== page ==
On the site of a 1946 massacre, a Catholic Pole works to heal his home
The Times of Israel, 31 March 2017
It was a “moral reflex” that inspired Bogdan Bialek to speak out about the Kielce pogrom, he told the audience after a Southwest Florida-screening of the new documentary “Bogdan’s Journey.” The film chronicles his mission to heal his home of Kielce, Poland, through education and acceptance.
A Catholic Pole, Bialek may not be the most likely advocate for victims and survivors of the 1946 pogrom. The outbreak of violence in the small city of Kielce killed more than 40 Jews, most of them Holocaust survivors. He has, however, been the most dedicated one.
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Directors Michal Jaskulski and Lawrence Loewinger spent more than 10 years creating their film about Bialek and his work, which received a standing ovation from the opening night crowd at the 2017 Jewish Film Festival of Sarasota-Manatee on March 12.
“When something evil happens, you have to do something about it,” Bialek said after the screening.
Bialek, a magazine publisher, moved to Kielce from a city near the Belarussian border in 1978. He was aware of the pogrom when he arrived, but he was met with resistance when he discussed it. That is why, for decades, Bialek has dedicated his life to encouraging the people of Kielce to acknowledge the atrocity that took place there, and to admit that the Polish public played a role in it.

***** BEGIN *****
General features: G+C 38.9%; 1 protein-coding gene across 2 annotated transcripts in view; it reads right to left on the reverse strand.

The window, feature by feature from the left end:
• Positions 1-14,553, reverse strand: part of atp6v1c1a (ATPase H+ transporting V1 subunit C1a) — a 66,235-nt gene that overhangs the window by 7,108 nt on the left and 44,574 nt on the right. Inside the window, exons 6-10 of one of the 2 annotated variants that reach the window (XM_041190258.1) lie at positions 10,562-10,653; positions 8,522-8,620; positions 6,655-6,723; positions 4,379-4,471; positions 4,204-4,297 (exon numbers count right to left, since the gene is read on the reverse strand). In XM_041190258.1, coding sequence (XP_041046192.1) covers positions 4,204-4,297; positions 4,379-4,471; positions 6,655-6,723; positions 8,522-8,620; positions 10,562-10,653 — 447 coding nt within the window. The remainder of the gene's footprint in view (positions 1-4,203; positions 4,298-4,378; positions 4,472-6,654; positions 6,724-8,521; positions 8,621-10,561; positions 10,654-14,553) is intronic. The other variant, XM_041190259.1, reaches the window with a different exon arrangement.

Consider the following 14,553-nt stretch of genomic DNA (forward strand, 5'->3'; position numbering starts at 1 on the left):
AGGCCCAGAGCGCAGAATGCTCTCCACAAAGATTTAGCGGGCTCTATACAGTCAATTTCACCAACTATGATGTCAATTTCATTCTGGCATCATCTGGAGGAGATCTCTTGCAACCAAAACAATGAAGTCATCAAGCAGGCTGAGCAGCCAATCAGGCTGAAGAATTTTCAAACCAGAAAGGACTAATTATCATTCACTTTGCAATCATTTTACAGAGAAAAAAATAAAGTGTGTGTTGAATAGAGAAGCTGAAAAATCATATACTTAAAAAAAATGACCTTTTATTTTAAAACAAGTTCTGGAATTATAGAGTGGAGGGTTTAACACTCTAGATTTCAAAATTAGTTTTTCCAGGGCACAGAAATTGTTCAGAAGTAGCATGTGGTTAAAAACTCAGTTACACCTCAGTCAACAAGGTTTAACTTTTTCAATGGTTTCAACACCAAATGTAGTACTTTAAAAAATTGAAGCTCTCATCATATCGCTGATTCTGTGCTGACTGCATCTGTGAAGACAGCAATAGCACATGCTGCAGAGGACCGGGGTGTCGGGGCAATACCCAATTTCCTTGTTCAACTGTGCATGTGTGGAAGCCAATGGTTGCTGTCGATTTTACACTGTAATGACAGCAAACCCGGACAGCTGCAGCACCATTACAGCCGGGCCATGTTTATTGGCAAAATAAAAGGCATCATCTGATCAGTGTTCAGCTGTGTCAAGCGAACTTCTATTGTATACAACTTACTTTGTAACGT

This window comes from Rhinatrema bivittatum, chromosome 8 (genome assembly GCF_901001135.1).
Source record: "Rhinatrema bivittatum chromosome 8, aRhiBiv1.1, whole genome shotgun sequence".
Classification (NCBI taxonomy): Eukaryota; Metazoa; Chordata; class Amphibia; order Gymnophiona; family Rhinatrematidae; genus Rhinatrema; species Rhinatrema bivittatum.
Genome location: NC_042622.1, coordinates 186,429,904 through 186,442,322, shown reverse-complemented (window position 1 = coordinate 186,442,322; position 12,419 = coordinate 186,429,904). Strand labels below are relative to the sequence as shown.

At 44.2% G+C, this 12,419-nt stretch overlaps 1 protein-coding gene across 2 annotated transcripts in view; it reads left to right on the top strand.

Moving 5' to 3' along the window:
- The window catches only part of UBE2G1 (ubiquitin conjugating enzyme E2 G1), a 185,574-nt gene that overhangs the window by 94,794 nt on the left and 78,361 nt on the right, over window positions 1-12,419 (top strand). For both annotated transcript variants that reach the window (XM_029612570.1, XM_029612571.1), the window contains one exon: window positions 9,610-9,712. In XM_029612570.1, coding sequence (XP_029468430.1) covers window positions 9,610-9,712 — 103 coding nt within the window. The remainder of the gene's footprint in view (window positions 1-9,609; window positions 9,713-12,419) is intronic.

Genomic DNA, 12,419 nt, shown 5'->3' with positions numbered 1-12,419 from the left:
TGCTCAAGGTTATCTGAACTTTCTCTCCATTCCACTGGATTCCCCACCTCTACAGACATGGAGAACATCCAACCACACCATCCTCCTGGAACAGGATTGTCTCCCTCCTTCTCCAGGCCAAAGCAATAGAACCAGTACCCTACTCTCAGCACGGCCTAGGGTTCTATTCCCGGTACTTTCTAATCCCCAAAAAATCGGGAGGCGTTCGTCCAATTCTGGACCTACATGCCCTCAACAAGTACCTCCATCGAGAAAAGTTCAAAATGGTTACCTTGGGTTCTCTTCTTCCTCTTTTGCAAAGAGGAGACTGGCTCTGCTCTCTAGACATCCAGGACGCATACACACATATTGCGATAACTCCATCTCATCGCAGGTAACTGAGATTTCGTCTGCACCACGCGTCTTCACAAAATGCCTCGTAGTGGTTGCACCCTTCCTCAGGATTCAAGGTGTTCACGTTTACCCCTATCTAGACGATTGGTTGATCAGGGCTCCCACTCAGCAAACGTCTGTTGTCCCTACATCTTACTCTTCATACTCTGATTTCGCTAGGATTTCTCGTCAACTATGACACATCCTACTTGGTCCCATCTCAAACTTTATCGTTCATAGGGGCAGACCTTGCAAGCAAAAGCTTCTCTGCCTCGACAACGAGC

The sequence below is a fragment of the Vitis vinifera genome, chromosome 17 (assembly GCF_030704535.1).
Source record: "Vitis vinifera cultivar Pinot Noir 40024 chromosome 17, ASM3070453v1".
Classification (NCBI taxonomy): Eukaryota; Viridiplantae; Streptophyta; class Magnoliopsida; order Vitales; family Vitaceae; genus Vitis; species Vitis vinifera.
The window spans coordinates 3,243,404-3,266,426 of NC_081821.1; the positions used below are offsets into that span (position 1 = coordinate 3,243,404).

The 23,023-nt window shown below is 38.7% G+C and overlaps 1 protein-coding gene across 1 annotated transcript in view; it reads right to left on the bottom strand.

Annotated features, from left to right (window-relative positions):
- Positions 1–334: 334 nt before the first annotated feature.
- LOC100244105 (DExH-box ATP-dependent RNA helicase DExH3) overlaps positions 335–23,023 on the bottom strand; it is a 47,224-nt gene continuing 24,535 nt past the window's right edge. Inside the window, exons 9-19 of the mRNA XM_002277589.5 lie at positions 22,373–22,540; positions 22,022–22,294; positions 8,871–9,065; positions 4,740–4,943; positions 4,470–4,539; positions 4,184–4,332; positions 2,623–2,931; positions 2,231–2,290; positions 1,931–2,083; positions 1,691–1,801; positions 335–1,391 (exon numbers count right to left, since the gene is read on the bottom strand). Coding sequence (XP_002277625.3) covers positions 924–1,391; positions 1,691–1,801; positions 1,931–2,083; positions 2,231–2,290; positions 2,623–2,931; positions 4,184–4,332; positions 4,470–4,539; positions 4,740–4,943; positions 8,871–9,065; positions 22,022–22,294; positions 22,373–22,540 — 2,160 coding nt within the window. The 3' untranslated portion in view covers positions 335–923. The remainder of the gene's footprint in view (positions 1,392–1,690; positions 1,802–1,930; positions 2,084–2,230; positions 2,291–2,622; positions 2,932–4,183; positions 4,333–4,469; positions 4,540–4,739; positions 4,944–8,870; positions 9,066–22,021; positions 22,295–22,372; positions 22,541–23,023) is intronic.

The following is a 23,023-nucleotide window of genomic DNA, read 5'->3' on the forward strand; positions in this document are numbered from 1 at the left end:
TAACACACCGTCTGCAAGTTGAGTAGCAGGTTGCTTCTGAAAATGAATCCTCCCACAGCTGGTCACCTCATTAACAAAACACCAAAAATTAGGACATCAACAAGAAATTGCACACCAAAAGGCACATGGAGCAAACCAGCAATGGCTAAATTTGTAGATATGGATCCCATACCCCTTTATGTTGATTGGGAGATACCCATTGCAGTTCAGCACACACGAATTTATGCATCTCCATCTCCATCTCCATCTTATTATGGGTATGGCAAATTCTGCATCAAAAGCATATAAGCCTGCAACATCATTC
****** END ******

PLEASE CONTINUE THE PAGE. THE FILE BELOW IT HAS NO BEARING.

Kielce pogrom: The battle over memory
New Eastern Europe, February 15, 2018
Interview with Michal Jaskulski, co-director of the documentary “Bogdan’s Journey”.
Interviewer: Paul Toetzke.
PAUL TOETZKE: Your film Bogdan’s Journey talks about the pogrom in Kielce in 1946, in which more than 40 Jewish Holocaust survivors were killed. It therefore touches upon quite a sensitive topic. Why is it still so hard for the Polish people to face this chapter of their history?
MICHAŁ JASKULSKI: The problem in Poland is that we have never really had good education about the Holocaust and its aftermath. It is very basic and informal. As our protagonist says, “in our talks about Poles and Jews there is no compassion, no regret, no sorrow.” It is easy to blame others for our scars. But we never looked at what the Holocaust did to Poles -– not as a nation but as people. None of us living today is able to answer how religion, social considerations and the terror would have shaped us. We have not learned this sensitivity yet. This is why the debate often ends up with attacking and defending. In a way, the conversation about this difficult past begins with your own attitude.
Kielce: The Post-Holocaust Pogrom That Poland Is Still Fighting Over
Smithsonian.com, January 8, 2018
After World War II, Jewish refugees found they could never return to their native land—a sentiment that some echo today.
The massacre started with a blood libel. That wouldn’t be unusual, except this wasn’t the Middle Ages or even Nazi Germany—it was 1946, a year after the end of World War II.
A few days earlier, an 8-year-old Polish boy named Henryk Błaszczyk had gone missing from his home in Kielce, Poland, a city of 50,000 in southeastern Poland. When Henryk reappeared two days later, he told his family he had been held by a man in a basement. As his father walked him to the police station to recount his story, the boy pointed at a man who was walking near the large corner building at 7 Planty Street.
He did it, Henryk said.